Demographic changes are often overlooked in societies’ evolution. Yet, they are among the most stubborn facts in framing such evolution. For example, changes in birthrates alone are connected to changes in a country or region’s economic potential and social structure. But the effects will be mostly felt well down the line.
First, when the successive (growing or diminishing) cohorts reach the labour market, some twenty years later. Then again, when most of them retire from their active working lives. There is no way to go back decades and switch to rates more suited to accommodate, so to speak, the later needs of the economy and social stability.
Macau provides an excellent example of such issues. The economic boom we saw seen after 2004 would not have been possible without significant migration inflows. The ageing of the labour force is another side of the equation. Again, it will bring the size and composition of the non-resident workforce to the fore.
But migration flows work both ways according to the economic tides. The current crisis was particularly hard-hitting for non-resident workers. Their size reached a peak in late 2019 when they were on the edge of the 200,000 level.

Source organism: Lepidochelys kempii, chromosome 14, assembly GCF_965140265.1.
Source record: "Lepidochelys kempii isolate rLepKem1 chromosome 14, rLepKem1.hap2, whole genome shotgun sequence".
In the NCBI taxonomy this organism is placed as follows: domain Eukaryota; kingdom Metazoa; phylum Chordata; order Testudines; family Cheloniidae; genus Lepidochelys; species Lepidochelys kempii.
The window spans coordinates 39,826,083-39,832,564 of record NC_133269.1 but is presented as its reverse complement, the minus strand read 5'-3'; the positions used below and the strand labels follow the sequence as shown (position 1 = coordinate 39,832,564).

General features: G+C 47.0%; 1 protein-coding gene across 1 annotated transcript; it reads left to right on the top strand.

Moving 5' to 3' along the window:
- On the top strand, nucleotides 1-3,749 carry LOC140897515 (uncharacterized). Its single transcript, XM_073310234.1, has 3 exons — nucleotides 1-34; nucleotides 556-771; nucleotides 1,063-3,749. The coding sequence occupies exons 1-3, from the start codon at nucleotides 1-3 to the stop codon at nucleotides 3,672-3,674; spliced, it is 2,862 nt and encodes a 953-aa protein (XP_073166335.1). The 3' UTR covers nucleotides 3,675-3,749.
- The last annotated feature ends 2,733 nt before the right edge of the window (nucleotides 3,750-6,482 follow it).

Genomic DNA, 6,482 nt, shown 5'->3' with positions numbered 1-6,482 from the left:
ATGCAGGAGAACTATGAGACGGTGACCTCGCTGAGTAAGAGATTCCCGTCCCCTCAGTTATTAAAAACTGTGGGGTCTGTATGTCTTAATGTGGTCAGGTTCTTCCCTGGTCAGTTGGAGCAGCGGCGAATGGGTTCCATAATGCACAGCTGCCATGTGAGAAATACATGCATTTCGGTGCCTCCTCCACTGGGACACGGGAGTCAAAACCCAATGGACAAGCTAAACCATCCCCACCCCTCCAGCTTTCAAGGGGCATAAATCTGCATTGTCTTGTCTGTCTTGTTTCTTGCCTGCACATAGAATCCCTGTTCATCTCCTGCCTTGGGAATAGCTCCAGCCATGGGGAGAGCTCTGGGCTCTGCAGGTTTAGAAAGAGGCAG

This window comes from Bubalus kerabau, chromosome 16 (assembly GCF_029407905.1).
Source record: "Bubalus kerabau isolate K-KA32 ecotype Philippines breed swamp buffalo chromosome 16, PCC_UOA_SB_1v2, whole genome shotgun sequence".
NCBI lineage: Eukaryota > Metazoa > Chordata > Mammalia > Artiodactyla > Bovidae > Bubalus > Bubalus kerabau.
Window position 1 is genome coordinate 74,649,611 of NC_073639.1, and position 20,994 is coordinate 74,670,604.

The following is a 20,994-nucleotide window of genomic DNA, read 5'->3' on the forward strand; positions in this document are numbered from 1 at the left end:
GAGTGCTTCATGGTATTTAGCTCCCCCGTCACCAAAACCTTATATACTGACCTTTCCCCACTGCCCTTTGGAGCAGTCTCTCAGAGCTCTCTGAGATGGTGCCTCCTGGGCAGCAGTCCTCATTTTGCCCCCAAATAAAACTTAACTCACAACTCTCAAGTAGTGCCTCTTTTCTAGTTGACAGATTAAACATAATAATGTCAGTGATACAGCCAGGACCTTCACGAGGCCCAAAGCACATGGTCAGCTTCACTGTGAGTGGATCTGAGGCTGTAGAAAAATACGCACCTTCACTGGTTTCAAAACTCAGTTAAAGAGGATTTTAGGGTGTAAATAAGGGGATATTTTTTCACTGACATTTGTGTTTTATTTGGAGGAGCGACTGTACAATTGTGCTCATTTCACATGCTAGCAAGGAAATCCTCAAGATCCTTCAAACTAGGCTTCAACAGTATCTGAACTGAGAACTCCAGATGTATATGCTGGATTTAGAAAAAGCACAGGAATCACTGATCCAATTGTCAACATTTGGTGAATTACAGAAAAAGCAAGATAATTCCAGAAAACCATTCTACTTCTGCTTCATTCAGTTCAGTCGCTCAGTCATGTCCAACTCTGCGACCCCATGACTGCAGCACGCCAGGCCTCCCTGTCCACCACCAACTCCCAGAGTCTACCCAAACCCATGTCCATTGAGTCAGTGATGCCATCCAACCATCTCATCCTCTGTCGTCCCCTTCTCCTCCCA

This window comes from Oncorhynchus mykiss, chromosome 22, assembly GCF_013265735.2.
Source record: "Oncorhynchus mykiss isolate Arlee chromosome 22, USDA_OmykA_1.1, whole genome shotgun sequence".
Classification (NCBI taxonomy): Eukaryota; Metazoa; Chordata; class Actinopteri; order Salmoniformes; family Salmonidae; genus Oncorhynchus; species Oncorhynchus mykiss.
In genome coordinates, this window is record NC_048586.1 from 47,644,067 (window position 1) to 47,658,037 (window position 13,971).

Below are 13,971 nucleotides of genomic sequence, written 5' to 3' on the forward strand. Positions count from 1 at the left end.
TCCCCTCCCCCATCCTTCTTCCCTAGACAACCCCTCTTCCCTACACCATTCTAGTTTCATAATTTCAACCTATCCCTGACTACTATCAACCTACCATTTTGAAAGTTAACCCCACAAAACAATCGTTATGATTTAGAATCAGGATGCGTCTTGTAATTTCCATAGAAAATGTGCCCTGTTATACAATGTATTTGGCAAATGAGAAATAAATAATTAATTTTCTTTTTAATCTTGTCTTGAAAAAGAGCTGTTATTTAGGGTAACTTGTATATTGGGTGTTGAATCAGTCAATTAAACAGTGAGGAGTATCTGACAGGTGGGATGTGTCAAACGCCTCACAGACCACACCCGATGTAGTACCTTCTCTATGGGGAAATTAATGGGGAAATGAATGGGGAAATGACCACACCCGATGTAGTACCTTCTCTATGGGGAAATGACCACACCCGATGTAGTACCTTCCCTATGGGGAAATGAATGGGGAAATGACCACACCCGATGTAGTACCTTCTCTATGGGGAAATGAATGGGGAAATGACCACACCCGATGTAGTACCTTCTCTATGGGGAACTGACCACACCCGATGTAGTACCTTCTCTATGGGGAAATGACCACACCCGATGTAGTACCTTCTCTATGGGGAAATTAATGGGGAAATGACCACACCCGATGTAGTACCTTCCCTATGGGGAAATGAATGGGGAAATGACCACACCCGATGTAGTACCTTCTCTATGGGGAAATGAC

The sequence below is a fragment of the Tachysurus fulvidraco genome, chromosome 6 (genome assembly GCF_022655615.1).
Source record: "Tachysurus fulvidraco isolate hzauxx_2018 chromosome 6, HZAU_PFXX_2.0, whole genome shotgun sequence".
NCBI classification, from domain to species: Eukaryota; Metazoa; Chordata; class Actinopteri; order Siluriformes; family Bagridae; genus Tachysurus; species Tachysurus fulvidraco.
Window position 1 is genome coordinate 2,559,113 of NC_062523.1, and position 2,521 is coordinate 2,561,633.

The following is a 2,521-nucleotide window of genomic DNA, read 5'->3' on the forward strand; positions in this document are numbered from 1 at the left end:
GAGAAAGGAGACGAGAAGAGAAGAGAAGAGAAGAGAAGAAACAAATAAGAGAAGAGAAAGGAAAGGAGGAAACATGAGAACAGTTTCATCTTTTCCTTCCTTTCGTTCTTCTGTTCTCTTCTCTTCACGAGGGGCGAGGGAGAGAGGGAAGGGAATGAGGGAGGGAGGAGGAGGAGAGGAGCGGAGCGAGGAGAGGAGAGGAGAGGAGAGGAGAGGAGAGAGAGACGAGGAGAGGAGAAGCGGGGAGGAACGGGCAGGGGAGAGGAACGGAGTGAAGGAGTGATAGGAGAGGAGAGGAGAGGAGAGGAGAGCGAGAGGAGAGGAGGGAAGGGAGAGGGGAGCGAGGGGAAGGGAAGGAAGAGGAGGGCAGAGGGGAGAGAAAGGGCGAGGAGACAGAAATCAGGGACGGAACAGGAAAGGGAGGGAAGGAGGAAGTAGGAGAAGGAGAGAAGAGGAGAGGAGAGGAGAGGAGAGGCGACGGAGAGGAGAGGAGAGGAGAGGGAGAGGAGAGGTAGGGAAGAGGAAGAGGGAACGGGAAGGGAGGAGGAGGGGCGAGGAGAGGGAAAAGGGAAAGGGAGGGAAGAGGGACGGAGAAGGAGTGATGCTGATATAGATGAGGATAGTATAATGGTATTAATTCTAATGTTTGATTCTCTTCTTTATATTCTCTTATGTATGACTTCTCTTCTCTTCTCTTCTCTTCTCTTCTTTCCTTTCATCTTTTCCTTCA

With data for the first quarter of 2021 now available, a figure that may nonetheless be underreported, we find the number decreased by 12 per cent since its peak. Despite a few positive signs for the economy in the first quarter (compared with the dramatic first half of 2020), their total number was still declining.
The brunt of the losses, in absolute terms, as might be expected, was felt among the non-resident workers coming from mainland China. They represented almost half of the decrease, followed by the Philippines, with nearly 15 per cent.
However, in relative terms, workers from Malaysia and Thailand suffered most, going down by about 30 per cent. The supply from Hong Kong also suffered a significant blow, standing now one quarter below its peak level.
These losses represent for the local labour force a welcome employment safeguard. But they will not come without costs. First, they impact aggregate consumption levels in ways that are significant for local commerce and services segments.
Further, they are bound to affect negatively the potential supply of many sectors, namely those directly connected to tourism, which is most labour-intensive. The loss of workers is also the loss of skills and routines that took time and practice to develop – and will take time to rebuild.